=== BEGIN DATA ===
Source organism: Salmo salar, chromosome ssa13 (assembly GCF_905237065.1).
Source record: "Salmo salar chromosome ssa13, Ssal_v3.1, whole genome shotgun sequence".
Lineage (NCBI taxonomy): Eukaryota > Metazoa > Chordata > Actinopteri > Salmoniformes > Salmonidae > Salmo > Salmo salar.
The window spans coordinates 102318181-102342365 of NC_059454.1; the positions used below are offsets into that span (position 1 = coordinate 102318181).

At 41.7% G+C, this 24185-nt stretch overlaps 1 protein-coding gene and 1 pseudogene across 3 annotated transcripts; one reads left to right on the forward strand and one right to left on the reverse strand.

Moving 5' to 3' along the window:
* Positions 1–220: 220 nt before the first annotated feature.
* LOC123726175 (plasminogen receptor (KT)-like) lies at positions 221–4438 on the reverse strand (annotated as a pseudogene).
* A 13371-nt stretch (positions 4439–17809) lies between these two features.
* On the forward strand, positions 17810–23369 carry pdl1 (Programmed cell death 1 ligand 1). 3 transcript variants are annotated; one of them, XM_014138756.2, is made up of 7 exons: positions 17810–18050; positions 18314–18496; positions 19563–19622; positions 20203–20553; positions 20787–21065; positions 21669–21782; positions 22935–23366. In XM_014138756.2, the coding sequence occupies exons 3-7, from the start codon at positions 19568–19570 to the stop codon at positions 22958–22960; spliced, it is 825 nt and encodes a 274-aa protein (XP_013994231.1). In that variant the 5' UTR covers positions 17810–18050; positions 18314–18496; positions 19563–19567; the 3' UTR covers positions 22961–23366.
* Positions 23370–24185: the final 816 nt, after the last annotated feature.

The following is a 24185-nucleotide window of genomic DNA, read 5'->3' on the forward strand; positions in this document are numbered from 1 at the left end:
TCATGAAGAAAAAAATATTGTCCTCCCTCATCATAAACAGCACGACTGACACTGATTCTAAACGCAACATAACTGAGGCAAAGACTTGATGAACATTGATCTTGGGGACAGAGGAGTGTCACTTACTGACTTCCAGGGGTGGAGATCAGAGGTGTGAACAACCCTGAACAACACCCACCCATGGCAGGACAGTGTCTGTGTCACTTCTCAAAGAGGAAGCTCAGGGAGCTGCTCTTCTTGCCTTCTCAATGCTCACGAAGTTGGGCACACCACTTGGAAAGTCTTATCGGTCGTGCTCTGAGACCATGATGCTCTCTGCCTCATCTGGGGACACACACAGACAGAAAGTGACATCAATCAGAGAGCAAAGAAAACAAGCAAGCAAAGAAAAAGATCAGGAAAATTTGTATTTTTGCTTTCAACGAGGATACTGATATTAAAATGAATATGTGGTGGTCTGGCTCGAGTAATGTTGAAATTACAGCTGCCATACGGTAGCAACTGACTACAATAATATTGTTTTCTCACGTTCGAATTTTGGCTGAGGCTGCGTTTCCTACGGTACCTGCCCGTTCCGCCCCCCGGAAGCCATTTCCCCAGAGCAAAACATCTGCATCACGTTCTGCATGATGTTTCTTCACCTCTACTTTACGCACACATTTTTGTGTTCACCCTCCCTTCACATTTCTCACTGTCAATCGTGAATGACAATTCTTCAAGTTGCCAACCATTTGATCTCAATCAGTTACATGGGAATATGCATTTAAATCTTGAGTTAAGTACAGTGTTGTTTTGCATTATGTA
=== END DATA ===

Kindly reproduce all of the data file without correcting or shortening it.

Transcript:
Source organism: Salmo salar, chromosome ssa13 (assembly GCF_905237065.1).
Source record: "Salmo salar chromosome ssa13, Ssal_v3.1, whole genome shotgun sequence".
Lineage (NCBI taxonomy): Eukaryota > Metazoa > Chordata > Actinopteri > Salmoniformes > Salmonidae > Salmo > Salmo salar.
The window spans coordinates 102318181-102342365 of NC_059454.1; the positions used below are offsets into that span (position 1 = coordinate 102318181).

At 41.7% G+C, this 24185-nt stretch overlaps 1 protein-coding gene and 1 pseudogene across 3 annotated transcripts; one reads left to right on the forward strand and one right to left on the reverse strand.

Moving 5' to 3' along the window:
* Positions 1–220: 220 nt before the first annotated feature.
* LOC123726175 (plasminogen receptor (KT)-like) lies at positions 221–4438 on the reverse strand (annotated as a pseudogene).
* A 13371-nt stretch (positions 4439–17809) lies between these two features.
* On the forward strand, positions 17810–23369 carry pdl1 (Programmed cell death 1 ligand 1). 3 transcript variants are annotated; one of them, XM_014138756.2, is made up of 7 exons: positions 17810–18050; positions 18314–18496; positions 19563–19622; positions 20203–20553; positions 20787–21065; positions 21669–21782; positions 22935–23366. In XM_014138756.2, the coding sequence occupies exons 3-7, from the start codon at positions 19568–19570 to the stop codon at positions 22958–22960; spliced, it is 825 nt and encodes a 274-aa protein (XP_013994231.1). In that variant the 5' UTR covers positions 17810–18050; positions 18314–18496; positions 19563–19567; the 3' UTR covers positions 22961–23366.
* Positions 23370–24185: the final 816 nt, after the last annotated feature.

The following is a 24185-nucleotide window of genomic DNA, read 5'->3' on the forward strand; positions in this document are numbered from 1 at the left end:
TCATGAAGAAAAAAATATTGTCCTCCCTCATCATAAACAGCACGACTGACACTGATTCTAAACGCAACATAACTGAGGCAAAGACTTGATGAACATTGATCTTGGGGACAGAGGAGTGTCACTTACTGACTTCCAGGGGTGGAGATCAGAGGTGTGAACAACCCTGAACAACACCCACCCATGGCAGGACAGTGTCTGTGTCACTTCTCAAAGAGGAAGCTCAGGGAGCTGCTCTTCTTGCCTTCTCAATGCTCACGAAGTTGGGCACACCACTTGGAAAGTCTTATCGGTCGTGCTCTGAGACCATGATGCTCTCTGCCTCATCTGGGGACACACACAGACAGAAAGTGACATCAATCAGAGAGCAAAGAAAACAAGCAAGCAAAGAAAAAGATCAGGAAAATTTGTATTTTTGCTTTCAACGAGGATACTGATATTAAAATGAATATGTGGTGGTCTGGCTCGAGTAATGTTGAAATTACAGCTGCCATACGGTAGCAACTGACTACAATAATATTGTTTTCTCACGTTCGAATTTTGGCTGAGGCTGCGTTTCCTACGGTACCTGCCCGTTCCGCCCCCCGGAAGCCATTTCCCCAGAGCAAAACATCTGCATCACGTTCTGCATGATGTTTCTTCACCTCTACTTTACGCACACATTTTTGTGTTCACCCTCCCTTCACATTTCTCACTGTCAATCGTGAATGACAATTCTTCAAGTTGCCAACCATTTGATCTCAATCAGTTACATGGGAATATGCATTTAAATCTTGAGTTAAGTACAGTGTTGTTTTGCATTATGTA